Illinois: Divided High Court Finds Injured Employee was Not a “Traveling Employee”

Construing the “traveling employee” rule, the Supreme Court of Illinois, in a divided decision, yesterday held that a worker who took a position with an employer located some 200 miles from his home, who had temporarily relocated at a nearby motel for the job, and was seriously injured in an automobile work on his way to work, was not a traveling employee entitled to workers’ compensation benefits [Venture-Newberg-Perini v. Illinois Workers’ Comp. Comm’n, 2013 IL 115728, 2013 Ill. LEXIS 1625 (Dec. 19, 2013)]. The majority accordingly reversed a decision rendered by a lower appellate court that had ruled to the contrary.  

The majority noted the general rule related to going and coming injuries, that an injury incurred by an employee in going to or returning from the place of employment does not arise out of or in the course of the employment and, hence, is not compensable. This is because the employee’s trip to and from work is generally the product of his own decision as to where he or she wants to live, a matter in which the employer ordinarily has no interest. The majority noted the exception related to a “traveling employee” that courts generally regard employees whose duties require them to travel away from their employer’s premises differently from other employees when considering whether an injury arose out of and in the course of employment.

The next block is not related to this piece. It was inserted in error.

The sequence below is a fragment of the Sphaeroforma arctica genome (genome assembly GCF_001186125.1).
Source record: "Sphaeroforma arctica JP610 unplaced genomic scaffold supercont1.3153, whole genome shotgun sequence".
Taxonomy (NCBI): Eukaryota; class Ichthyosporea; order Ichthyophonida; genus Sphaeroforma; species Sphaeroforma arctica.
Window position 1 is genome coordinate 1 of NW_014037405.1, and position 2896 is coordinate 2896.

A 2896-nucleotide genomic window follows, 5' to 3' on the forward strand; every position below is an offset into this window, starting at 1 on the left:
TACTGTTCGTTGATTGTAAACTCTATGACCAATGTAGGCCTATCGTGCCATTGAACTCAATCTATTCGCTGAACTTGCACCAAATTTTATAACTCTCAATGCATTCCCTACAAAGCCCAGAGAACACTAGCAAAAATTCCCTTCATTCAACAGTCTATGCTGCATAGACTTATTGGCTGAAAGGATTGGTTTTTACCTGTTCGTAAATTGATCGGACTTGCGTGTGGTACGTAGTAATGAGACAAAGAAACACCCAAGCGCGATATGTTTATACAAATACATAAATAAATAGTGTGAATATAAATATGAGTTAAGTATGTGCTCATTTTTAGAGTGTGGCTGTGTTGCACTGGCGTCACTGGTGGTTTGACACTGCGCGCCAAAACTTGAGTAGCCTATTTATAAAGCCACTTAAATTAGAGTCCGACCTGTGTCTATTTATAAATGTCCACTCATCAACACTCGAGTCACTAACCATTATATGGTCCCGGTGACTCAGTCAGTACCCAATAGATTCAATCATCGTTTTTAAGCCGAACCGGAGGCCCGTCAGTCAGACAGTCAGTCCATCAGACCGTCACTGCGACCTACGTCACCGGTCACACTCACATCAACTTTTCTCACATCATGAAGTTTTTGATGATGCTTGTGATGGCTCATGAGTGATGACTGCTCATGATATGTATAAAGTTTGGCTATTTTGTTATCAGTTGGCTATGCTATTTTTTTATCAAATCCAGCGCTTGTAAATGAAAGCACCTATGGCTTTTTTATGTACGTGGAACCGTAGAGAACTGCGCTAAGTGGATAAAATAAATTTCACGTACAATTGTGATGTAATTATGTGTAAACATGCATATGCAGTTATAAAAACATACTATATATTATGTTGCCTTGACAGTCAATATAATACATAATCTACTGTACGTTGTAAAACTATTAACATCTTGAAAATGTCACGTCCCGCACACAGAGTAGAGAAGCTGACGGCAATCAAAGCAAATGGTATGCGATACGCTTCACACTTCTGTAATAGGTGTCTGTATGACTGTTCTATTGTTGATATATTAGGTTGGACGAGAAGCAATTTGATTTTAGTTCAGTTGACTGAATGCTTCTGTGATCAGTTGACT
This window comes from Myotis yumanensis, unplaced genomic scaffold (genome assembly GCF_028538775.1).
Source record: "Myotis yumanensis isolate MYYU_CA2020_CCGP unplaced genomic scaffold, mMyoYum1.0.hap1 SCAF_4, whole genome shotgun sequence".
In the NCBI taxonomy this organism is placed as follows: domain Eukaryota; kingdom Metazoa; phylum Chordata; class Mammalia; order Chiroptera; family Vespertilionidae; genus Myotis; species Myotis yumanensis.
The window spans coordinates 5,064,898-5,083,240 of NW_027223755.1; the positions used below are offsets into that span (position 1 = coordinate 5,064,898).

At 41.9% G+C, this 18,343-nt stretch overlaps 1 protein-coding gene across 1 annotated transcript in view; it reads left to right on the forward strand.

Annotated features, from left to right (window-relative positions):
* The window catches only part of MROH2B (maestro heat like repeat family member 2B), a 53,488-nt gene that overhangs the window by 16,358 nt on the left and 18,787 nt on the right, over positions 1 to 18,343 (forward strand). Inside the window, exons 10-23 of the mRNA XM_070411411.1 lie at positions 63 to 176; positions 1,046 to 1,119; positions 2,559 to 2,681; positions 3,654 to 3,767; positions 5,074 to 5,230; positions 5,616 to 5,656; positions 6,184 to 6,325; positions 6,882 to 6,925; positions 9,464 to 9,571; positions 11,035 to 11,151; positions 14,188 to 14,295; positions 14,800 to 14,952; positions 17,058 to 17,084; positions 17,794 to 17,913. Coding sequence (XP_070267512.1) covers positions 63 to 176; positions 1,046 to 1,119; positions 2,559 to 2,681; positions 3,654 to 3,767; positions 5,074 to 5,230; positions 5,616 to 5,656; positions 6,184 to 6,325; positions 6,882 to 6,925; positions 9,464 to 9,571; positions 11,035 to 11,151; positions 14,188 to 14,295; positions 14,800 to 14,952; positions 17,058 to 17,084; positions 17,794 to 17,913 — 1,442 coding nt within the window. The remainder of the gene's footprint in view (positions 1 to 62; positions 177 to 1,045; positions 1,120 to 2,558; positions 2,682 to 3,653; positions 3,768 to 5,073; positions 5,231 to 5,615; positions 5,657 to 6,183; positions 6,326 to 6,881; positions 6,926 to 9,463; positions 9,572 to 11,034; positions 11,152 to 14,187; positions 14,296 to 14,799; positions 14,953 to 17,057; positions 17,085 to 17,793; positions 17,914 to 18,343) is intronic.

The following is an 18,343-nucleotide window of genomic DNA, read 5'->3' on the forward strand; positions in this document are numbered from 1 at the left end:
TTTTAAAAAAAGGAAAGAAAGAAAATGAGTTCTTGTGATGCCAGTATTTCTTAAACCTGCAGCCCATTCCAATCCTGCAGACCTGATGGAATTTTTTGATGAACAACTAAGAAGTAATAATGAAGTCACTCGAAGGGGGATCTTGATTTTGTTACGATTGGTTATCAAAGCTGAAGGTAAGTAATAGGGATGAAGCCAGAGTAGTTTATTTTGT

The majority of the high court stressed that the injured worker was not a permanent employee of the employer. Nor was he working for the employer on a long-term exclusive basis. He had worked only four other short-term employer projects over the two years preceding the accident. Furthermore, nothing in his contract required him to travel out of his union’s territory to take the position. As the injured worker testified, he made the personal decision that the benefits of the pay outweighed the personal cost of traveling. The majority indicated that the worker traveled from the work premises to his residing location–the motel–as did all other employees. The employer did not reimburse him for his travel expenses, nor did it assist him in making his travel arrangements. The majority indicated that due to these facts, the Commission’s conclusion (consistent with that of the lower appellate court) that the worker was a traveling employee was against the manifest weight of the evidence.

The majority indicated the lower appellate court’s decision would have established an inappropriate policy: that while an employee who chose to relocate closer to a temporary job site could receive benefits if injured on the way to work, an employee who permanently resided close to the job site was not so entitled.

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